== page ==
We can reclaim a lot of agency by changing that camera angle—by looking at, “What is the experience of seeing like for me right now?” There may be a feeling of excitement and uplift because that flower is so beautiful. And then the mind may get active with thoughts of how I could have flowers like that in my garden, and my friends will come over and visit. And before I know it, I’ve got this whole fantasy going on—all from not paying attention to how we’re paying attention to the flower.

If we can stay grounded, knowing what’s happening (e.g., seeing), we have more of a chance of staying present in our lives without adding all these exhausting mental proliferations that sap so much of our energy as we go through the day.

Also, we want to look at the mental qualities we’re cultivating. A big shift in practice happens when you really get that. What’s happening out there is important but so is how you’re relating to it. And we can use even difficult situations to cultivate beautiful qualities of the mind like patience, energy, and persistence.

Even when you’re in situations that are a bit ambiguous, for example, for those who have been on retreat, that first sit after lunch, there can be a lot of sleepiness there. And if there’s unwise attention to the sleepiness, it can get stronger. You might think, “My mind’s so dull right now, it’s really cozy and dark in here…” and before you know it, you’re falling asleep.

So, you can notice with wise attention that there is some sleepiness and stay curious about it, and not get so lost in it, and you can also pay attention to any little capacity for energy. “Can I sit up a little straighter? Okay, that brings a little bit more of a sense of vigor into the body. Maybe the mind could also be a bit more vigorous right now? Okay, yeah, even though there’s a kind of heaviness in the body, there can still be the sense of active engagement with this moment. I’m not at the mercy of this sleepy mind state.”

That shift is such an important area of practice, and that’s what I’m interested in exploring with folks in this mini-retreat.

The mini-retreat will also explore the practice of yoniso manasikara or nurturing attention. What is this and how is it done?

Yoniso manasikara is often translated as wise attention. But the word yoniso means womb, birth canal, or source of life. Manasikara means attention right down to the root of things. You could call it radical attention. But I also like the phrase “nurturing attention,” because it gives us another pointer to this agency we have. “What is it that I am nurturing with my attention right now?”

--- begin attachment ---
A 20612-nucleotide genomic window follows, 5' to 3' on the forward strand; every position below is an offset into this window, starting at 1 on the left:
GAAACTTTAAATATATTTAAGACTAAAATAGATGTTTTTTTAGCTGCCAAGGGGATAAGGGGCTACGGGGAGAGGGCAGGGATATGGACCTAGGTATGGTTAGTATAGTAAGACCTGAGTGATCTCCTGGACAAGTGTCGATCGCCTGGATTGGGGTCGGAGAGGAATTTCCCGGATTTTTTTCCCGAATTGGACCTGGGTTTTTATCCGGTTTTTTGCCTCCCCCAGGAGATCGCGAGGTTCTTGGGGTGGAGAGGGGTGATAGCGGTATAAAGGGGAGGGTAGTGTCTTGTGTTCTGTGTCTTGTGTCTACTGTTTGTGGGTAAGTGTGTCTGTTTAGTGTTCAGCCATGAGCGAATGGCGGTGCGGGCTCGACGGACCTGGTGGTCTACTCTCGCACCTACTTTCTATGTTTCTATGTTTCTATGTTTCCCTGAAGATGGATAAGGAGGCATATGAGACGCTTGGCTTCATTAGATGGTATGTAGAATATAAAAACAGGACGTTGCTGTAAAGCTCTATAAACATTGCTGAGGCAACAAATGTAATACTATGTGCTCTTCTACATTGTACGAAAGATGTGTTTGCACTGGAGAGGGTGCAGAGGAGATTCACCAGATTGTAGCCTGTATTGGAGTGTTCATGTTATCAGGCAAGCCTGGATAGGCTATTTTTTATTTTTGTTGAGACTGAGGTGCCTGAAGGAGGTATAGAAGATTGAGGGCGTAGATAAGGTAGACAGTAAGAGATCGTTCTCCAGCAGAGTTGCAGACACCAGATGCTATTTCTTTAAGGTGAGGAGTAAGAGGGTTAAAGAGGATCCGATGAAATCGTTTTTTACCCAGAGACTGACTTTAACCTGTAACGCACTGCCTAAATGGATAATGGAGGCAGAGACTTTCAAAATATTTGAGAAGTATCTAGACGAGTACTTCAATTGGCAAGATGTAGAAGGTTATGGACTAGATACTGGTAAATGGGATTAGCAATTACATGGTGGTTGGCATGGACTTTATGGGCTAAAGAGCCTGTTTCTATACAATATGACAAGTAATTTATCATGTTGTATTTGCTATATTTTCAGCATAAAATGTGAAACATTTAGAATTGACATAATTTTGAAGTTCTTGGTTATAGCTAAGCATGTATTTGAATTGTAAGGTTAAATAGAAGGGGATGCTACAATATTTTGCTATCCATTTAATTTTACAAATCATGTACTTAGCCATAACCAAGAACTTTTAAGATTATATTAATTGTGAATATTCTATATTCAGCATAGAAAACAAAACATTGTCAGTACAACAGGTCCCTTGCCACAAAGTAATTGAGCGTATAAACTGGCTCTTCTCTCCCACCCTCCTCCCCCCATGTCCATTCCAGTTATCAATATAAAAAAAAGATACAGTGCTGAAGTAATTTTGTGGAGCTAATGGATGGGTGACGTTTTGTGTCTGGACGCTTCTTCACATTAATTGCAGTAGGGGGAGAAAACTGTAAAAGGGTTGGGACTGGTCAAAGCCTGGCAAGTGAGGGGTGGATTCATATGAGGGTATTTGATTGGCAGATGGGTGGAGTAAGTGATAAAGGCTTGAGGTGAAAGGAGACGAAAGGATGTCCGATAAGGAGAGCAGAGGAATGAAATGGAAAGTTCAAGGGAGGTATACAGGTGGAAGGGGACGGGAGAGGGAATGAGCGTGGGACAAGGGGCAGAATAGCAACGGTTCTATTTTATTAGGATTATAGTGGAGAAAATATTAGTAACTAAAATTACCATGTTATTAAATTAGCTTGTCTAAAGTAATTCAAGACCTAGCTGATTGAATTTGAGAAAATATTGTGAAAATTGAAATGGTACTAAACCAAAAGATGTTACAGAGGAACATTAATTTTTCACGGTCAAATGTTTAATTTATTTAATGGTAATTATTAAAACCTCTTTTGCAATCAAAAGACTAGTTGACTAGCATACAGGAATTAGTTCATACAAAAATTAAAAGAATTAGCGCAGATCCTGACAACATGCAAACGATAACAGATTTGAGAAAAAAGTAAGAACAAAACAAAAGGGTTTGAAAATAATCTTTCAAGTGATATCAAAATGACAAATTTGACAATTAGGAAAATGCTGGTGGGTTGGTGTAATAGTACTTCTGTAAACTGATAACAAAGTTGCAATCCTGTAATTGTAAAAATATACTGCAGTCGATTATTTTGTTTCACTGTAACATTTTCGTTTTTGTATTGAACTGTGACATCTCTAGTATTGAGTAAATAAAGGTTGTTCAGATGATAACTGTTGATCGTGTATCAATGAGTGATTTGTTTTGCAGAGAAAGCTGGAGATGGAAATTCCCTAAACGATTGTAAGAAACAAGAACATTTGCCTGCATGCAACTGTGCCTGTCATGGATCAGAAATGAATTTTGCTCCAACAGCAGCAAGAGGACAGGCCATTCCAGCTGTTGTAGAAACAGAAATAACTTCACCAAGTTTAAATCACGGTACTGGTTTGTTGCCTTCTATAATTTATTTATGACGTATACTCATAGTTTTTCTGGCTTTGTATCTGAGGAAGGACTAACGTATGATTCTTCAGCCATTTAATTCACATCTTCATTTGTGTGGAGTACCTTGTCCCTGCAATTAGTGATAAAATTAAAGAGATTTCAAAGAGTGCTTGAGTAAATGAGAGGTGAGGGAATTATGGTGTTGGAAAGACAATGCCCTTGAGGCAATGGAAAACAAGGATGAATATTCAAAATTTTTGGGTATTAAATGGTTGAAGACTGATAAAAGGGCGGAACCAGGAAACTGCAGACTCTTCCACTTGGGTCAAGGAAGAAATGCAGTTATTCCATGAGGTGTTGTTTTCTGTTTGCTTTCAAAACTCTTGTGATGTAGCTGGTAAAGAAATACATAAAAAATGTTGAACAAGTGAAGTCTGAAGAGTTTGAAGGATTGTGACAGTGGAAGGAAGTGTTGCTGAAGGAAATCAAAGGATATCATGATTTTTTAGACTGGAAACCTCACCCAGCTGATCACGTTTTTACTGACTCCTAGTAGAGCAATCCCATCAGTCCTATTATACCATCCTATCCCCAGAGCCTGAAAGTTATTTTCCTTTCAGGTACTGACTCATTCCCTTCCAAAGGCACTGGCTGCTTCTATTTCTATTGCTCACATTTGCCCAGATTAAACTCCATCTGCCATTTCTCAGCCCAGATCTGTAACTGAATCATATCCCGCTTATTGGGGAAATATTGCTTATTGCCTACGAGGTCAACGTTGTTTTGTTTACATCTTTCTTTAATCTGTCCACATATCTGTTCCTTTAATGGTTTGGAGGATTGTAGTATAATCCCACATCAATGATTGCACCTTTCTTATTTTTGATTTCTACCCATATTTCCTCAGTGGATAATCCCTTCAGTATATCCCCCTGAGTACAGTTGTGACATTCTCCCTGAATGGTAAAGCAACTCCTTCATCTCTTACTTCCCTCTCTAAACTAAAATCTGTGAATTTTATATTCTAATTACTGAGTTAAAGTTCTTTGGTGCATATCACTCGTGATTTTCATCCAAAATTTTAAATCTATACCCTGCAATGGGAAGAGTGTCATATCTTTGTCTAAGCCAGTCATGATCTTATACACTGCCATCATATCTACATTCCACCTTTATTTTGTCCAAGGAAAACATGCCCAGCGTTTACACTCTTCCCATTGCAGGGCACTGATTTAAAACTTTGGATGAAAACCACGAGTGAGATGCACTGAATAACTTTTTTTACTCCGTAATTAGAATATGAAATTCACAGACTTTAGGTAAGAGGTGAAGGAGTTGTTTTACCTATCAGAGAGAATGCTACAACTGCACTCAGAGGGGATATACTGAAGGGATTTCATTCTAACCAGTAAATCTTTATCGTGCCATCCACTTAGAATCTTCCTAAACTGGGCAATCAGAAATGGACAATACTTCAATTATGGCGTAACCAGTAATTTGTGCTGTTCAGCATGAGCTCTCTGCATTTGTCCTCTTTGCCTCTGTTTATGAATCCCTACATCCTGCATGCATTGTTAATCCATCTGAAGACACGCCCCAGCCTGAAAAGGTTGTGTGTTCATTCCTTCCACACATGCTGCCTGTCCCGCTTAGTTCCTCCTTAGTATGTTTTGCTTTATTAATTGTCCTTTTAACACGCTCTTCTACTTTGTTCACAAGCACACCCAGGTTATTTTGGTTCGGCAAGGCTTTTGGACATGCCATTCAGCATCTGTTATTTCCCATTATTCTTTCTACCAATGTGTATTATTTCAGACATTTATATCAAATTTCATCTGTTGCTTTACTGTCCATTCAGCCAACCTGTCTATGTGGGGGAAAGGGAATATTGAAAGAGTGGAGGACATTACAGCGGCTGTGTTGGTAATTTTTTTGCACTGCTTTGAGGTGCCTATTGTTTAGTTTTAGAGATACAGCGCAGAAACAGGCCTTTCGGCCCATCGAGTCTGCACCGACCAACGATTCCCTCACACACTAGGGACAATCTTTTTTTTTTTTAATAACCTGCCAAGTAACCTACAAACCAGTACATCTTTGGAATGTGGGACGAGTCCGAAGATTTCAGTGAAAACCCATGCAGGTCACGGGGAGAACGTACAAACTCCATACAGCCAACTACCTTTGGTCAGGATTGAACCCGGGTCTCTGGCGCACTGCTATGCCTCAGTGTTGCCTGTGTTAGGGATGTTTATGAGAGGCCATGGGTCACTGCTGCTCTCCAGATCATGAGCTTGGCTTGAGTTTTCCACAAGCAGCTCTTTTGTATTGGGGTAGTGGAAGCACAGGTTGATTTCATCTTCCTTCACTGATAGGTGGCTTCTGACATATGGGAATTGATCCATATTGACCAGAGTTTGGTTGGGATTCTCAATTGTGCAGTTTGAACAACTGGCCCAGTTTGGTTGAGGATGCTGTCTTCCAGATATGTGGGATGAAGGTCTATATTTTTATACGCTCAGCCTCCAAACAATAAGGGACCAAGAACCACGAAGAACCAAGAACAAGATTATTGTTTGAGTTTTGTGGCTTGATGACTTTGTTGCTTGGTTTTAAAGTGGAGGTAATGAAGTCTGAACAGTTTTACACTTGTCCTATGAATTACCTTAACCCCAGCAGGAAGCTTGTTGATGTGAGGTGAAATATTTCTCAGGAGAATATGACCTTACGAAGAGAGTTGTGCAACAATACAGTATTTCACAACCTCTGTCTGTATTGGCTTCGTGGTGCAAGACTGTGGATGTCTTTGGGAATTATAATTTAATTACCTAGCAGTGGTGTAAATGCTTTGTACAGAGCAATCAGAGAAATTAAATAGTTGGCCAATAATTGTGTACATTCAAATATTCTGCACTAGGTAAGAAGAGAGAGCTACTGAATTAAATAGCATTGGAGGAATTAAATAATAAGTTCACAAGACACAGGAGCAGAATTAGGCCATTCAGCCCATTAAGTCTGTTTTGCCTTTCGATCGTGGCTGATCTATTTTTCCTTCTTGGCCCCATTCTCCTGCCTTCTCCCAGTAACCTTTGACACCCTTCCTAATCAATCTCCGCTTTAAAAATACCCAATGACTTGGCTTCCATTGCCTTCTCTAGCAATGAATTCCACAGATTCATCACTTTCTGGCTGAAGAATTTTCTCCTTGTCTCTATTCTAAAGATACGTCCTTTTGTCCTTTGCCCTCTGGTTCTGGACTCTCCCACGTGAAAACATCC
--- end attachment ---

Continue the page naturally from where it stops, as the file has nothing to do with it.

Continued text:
For example, say you are getting really fixated on how your office mate has this little cough sound that she does, and that’s all you can see about her—this irritating noise she habitually makes. What you are nurturing with your attention is irritation.

But what if you were to direct your attention to something else, something more neutral, or something pleasant? It could be about your office mate, or it could be about something else. It’s another pointer to this idea of agency that I keep coming back to. “What am I doing with my mind? Do I want to keep doing it?”

What else should participants look forward to with this mini-retreat?

I’ll give some instructions around different levels of working with this quality of attention. First simplifying the attention, relaxing into the present moment, and then looking at some of the other ways of working more deliberately with how we’re pointing the attention and what it’s like to pay attention, so we’ll have those instructions kind of interspersed through periods of sitting meditation. We’ll also have some periods for self-directed mindful movement, including walking meditation practice.

These mini-retreats are an opportunity to interact with someone who has some information about things that you might be curious about. I don’t always use the word “teacher” to describe myself because I’m here as a fellow student of the Dharma. I really love this and the potential for freedom that it brings. And we have this chance to explore together. And maybe I have some information that will be helpful to people, and we can explore together how to hold situations differently.

A rhythm of stillness, talking, interaction, and movement will unfold over the course of the day. Practice like this is helpful because it gives a chance to develop some continuity of mindfulness; to undercut this idea that mindfulness is something that happens only when conditions are just right, for example, sitting on your meditation cushion. Mindfulness is something that happens when you’re eating, walking, and washing your hands. No activity is excluded from the field of mindfulness.